Int J Sports Med 2012; 33(07): 550-554
DOI: 10.1055/s-0032-1304646
Training & Testing
© Georg Thieme Verlag KG Stuttgart · New York

Resistance Training and Glycogen Content in Ovariectomized Rats

J. Prestes
1  Graduation program on Physical Education, Catholic University of Brasilia, Brasilia, Brazil
,
R. D. Leite
2  Biosciences program, State University of Rio de Janeiro, Brazil
,
G. B. Pereira
3  Department of Physiological Sciences, Federal University of São Carlos, São Carlos, Brazil
,
G. E. Shiguemoto
3  Department of Physiological Sciences, Federal University of São Carlos, São Carlos, Brazil
,
C. F. Bernardes
4  Catholic University of Campinas and Veris Faculties/IBMEC Educational Group, Campinas, Brazil
,
R. Y. Asano
1  Graduation program on Physical Education, Catholic University of Brasilia, Brasilia, Brazil
,
M. M. Sales
1  Graduation program on Physical Education, Catholic University of Brasilia, Brasilia, Brazil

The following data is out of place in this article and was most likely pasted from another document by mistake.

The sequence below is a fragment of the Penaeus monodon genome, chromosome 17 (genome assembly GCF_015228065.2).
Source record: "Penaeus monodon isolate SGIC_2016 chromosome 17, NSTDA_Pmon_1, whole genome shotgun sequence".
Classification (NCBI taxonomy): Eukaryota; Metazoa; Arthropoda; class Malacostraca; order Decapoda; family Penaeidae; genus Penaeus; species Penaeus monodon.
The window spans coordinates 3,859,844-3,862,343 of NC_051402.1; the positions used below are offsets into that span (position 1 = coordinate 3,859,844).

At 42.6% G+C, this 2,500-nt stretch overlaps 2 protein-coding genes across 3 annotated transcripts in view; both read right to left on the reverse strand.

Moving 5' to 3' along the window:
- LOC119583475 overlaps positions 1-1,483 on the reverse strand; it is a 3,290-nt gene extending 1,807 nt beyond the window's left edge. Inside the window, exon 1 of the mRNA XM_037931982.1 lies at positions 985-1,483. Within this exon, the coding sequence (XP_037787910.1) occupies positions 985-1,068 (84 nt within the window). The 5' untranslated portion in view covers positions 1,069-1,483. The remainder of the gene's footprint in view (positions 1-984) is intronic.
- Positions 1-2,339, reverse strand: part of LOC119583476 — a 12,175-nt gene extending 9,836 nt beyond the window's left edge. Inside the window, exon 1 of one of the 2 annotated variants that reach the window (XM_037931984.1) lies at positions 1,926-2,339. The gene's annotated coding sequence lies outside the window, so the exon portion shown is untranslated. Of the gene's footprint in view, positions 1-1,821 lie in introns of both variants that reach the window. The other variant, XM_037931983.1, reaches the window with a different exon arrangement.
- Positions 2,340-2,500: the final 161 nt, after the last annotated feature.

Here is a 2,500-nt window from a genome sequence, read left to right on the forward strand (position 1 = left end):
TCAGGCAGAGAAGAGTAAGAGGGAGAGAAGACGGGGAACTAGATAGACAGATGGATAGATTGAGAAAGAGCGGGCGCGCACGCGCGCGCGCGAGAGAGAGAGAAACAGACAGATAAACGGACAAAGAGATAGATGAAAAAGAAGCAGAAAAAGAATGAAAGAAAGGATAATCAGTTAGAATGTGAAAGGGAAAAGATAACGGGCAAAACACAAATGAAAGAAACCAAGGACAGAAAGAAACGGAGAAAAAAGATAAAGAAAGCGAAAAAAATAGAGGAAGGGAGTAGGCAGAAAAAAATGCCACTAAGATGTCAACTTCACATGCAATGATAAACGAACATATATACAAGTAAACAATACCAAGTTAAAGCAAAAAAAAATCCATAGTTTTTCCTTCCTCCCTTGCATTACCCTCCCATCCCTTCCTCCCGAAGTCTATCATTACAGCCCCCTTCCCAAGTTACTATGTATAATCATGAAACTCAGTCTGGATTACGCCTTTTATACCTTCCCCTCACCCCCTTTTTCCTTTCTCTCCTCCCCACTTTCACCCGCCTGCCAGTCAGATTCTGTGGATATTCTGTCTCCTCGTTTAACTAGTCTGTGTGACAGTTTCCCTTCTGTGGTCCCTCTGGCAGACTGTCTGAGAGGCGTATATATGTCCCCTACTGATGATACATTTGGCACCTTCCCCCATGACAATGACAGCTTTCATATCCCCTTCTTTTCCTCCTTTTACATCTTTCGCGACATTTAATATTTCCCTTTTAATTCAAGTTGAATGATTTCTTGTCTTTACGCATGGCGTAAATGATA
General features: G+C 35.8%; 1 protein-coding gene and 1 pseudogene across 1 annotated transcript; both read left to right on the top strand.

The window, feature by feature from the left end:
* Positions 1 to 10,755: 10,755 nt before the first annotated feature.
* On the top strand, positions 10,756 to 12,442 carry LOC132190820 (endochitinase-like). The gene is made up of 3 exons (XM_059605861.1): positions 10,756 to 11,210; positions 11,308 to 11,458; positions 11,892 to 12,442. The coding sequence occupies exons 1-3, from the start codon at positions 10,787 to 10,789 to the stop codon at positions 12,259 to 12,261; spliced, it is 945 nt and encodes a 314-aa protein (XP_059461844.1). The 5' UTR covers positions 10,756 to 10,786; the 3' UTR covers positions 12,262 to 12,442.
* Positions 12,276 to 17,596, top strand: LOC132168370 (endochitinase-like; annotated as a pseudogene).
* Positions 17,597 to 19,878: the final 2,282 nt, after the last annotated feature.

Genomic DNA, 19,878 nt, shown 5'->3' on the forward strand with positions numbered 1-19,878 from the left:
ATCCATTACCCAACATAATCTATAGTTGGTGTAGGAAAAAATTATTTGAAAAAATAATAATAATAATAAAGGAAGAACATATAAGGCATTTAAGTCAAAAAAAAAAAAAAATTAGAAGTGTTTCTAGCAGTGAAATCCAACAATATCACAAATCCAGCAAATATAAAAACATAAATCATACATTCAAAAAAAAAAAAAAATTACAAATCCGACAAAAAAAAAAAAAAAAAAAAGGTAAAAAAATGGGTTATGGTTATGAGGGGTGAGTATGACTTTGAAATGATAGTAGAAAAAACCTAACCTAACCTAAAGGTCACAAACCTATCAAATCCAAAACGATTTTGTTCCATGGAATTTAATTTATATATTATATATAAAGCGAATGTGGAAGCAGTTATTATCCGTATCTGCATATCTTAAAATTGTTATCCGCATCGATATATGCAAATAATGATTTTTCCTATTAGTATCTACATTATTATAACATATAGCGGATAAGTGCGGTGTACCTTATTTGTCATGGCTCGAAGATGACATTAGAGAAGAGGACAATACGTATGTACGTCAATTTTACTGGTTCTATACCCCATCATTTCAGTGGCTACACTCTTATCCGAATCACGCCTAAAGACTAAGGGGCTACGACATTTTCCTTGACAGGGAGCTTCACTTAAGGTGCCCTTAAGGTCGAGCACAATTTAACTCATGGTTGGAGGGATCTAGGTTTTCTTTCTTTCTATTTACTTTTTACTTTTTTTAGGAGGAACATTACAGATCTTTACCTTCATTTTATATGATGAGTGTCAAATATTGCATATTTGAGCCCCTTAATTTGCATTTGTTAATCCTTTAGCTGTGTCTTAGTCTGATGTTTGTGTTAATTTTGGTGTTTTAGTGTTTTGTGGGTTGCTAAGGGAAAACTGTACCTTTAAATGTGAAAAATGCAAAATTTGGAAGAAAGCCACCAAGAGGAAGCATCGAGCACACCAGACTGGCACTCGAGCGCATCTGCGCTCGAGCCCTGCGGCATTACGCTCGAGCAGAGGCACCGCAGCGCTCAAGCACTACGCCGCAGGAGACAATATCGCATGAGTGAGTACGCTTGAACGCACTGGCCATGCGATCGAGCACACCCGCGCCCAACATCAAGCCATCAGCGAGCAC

,
J. Bartholomeu Neto
5  Graduation Program on Physical Education, UNIRG, Gurupi, Brazil
,
S.E. A. Perez
3  Department of Physiological Sciences, Federal University of São Carlos, São Carlos, Brazil
› Author Affiliations
Further Information

Publication History



accepted after revision 24 January 2012

Publication Date:
12 April 2012 (online)

Abstract

The aim of the present study was to investigate the effects of resistance training on glycogen content and muscle cross-sectional area (CSA) in ovariectomized rats. Wistar rats were divided into: sedentary; ovariectomized sedentary; resistance trained; and ovariectomized resistance trained. In the 12-week resistance training, the animals climbed a 1.1 m vertical ladder, 3 days per week, with 4–8 climbs. Cardiac, liver and muscle glycogen content was determined. After the 12-week resistance training period there was a higher hepatic and muscle glycogen content in the resistance training group compared with the other groups (p<0.01). CSA was higher in soleus for the resistance trained, ovariectomized resistance trained and sedentary compared with ovariectomized sedentary (p<0.05). Ovariectomy attenuated the increase in liver and muscle glycogen content, while soleus muscle cross-sectional area increased with resistance training, even in ovariectomized rats. Resistance training could be an important exercise to increase muscle function in situations of reduced estrogen and progesterone.